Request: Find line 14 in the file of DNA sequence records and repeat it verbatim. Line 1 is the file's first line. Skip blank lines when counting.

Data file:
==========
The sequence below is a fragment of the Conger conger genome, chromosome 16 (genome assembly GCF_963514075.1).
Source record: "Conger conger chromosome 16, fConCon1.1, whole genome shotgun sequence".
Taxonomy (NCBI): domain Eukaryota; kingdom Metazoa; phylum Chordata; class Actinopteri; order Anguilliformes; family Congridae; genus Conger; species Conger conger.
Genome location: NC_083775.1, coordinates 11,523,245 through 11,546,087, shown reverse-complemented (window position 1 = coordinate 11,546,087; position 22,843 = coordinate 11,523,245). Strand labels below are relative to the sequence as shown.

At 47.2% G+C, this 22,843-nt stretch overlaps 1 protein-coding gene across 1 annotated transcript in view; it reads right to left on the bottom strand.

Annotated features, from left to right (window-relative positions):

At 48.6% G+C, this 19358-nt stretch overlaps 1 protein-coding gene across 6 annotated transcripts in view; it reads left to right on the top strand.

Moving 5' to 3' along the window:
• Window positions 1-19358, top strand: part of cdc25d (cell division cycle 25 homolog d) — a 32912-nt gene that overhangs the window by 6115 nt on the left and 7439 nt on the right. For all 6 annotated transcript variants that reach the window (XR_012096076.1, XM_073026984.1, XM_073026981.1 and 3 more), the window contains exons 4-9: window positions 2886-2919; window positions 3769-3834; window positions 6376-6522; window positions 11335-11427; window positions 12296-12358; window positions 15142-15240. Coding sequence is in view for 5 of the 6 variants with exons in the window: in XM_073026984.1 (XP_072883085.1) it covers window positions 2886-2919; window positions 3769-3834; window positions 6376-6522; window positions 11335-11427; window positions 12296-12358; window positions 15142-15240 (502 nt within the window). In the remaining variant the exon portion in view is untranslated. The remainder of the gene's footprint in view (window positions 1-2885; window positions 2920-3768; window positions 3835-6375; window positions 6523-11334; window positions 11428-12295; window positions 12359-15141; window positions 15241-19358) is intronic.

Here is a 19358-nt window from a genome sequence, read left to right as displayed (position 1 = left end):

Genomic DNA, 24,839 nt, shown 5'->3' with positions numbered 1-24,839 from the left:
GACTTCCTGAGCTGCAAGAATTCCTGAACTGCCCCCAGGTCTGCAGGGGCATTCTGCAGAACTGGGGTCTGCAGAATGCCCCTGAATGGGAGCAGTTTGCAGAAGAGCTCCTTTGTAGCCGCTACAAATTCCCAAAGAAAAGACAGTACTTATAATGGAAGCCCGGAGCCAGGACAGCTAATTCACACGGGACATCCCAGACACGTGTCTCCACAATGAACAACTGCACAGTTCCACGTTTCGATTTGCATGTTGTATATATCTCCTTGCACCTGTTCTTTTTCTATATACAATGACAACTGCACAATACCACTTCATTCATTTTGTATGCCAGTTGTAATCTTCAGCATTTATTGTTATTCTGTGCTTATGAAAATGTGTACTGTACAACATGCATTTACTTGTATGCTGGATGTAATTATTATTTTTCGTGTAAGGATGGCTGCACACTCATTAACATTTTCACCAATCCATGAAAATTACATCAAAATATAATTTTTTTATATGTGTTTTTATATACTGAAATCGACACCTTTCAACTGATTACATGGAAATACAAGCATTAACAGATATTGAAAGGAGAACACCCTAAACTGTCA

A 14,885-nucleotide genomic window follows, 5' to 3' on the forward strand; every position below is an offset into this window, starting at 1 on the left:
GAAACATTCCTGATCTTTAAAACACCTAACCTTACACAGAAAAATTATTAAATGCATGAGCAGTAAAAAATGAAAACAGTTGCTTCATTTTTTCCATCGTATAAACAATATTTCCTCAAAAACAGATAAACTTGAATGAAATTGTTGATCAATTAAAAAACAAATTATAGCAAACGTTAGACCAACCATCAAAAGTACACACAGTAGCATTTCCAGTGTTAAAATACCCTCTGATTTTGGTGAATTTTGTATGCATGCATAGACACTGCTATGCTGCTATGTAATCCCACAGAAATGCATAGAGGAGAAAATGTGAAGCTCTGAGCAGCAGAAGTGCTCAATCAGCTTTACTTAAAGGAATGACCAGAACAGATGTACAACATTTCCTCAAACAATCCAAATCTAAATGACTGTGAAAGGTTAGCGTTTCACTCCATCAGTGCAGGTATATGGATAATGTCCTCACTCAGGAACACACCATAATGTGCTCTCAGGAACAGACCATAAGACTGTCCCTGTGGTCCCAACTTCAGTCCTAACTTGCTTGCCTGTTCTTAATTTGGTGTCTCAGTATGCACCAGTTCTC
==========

GAAACATTCCTGATCTTTAAAACACCTAACCTTACACAGAAAAATTATTAAATGCATGAGCAGTAAAAAATGAAAACAGTTGCTTCATTTTTTCCATCGTATAAACAATATTTCCTCAAAAACAGATAAACTTGAATGAAATTGTTGATCAATTAAAAAACAAATTATAGCAAACGTTAGACCAACCATCAAAAGTACACACAGTAGCATTTCCAGTGTTAAAATACCCTCTGATTTTGGTGAATTTTGTATGCATGCATAGACACTGCTATGCTGCTATGTAATCCCACAGAAATGCATAGAGGAGAAAATGTGAAGCTCTGAGCAGCAGAAGTGCTCAATCAGCTTTACTTAAAGGAATGACCAGAACAGATGTACAACATTTCCTCAAACAATCCAAATCTAAATGACTGTGAAAGGTTAGCGTTTCACTCCATCAGTGCAGGTATATGGATAATGTCCTCACTCAGGAACACACCATAATGTGCTCTCAGGAACAGACCATAAGACTGTCCCTGTGGTCCCAACTTCAGTCCTAACTTGCTTGCCTGTTCTTAATTTGGTGTCTCAGTATGCACCAGTTCTC